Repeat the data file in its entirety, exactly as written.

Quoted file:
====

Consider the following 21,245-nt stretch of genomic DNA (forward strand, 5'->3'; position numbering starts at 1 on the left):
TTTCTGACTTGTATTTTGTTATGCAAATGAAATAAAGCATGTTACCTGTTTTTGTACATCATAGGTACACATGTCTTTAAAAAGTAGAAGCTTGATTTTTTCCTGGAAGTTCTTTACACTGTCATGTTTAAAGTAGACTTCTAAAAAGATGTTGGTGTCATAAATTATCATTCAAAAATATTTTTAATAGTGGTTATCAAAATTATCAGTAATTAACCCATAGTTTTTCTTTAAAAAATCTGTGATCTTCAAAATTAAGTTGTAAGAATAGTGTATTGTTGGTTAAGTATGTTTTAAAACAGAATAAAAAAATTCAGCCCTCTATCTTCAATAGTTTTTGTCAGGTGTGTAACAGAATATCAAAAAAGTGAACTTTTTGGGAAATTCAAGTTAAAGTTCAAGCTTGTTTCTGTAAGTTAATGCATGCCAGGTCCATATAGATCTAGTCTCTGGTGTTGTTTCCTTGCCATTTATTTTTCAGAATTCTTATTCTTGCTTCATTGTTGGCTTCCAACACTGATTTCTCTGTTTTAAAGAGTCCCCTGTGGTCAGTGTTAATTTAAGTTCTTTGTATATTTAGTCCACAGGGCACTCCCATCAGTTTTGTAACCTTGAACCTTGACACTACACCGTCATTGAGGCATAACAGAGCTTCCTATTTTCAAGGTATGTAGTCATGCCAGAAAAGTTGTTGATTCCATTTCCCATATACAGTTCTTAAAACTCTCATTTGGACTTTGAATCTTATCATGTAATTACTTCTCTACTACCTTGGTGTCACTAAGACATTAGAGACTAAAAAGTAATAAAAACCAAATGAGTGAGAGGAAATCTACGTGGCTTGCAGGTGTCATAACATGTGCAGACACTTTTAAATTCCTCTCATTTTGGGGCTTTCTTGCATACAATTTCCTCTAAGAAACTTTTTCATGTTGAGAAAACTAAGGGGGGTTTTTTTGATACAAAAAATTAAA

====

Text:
Consider the following 21,245-nt stretch of genomic DNA (forward strand, 5'->3'; position numbering starts at 1 on the left):
TTTCTGACTTGTATTTTGTTATGCAAATGAAATAAAGCATGTTACCTGTTTTTGTACATCATAGGTACACATGTCTTTAAAAAGTAGAAGCTTGATTTTTTCCTGGAAGTTCTTTACACTGTCATGTTTAAAGTAGACTTCTAAAAAGATGTTGGTGTCATAAATTATCATTCAAAAATATTTTTAATAGTGGTTATCAAAATTATCAGTAATTAACCCATAGTTTTTCTTTAAAAAATCTGTGATCTTCAAAATTAAGTTGTAAGAATAGTGTATTGTTGGTTAAGTATGTTTTAAAACAGAATAAAAAAATTCAGCCCTCTATCTTCAATAGTTTTTGTCAGGTGTGTAACAGAATATCAAAAAAGTGAACTTTTTGGGAAATTCAAGTTAAAGTTCAAGCTTGTTTCTGTAAGTTAATGCATGCCAGGTCCATATAGATCTAGTCTCTGGTGTTGTTTCCTTGCCATTTATTTTTCAGAATTCTTATTCTTGCTTCATTGTTGGCTTCCAACACTGATTTCTCTGTTTTAAAGAGTCCCCTGTGGTCAGTGTTAATTTAAGTTCTTTGTATATTTAGTCCACAGGGCACTCCCATCAGTTTTGTAACCTTGAACCTTGACACTACACCGTCATTGAGGCATAACAGAGCTTCCTATTTTCAAGGTATGTAGTCATGCCAGAAAAGTTGTTGATTCCATTTCCCATATACAGTTCTTAAAACTCTCATTTGGACTTTGAATCTTATCATGTAATTACTTCTCTACTACCTTGGTGTCACTAAGACATTAGAGACTAAAAAGTAATAAAAACCAAATGAGTGAGAGGAAATCTACGTGGCTTGCAGGTGTCATAACATGTGCAGACACTTTTAAATTCCTCTCATTTTGGGGCTTTCTTGCATACAATTTCCTCTAAGAAACTTTTTCATGTTGAGAAAACTAAGGGGGGTTTTTTTGATACAAAAAATTAAA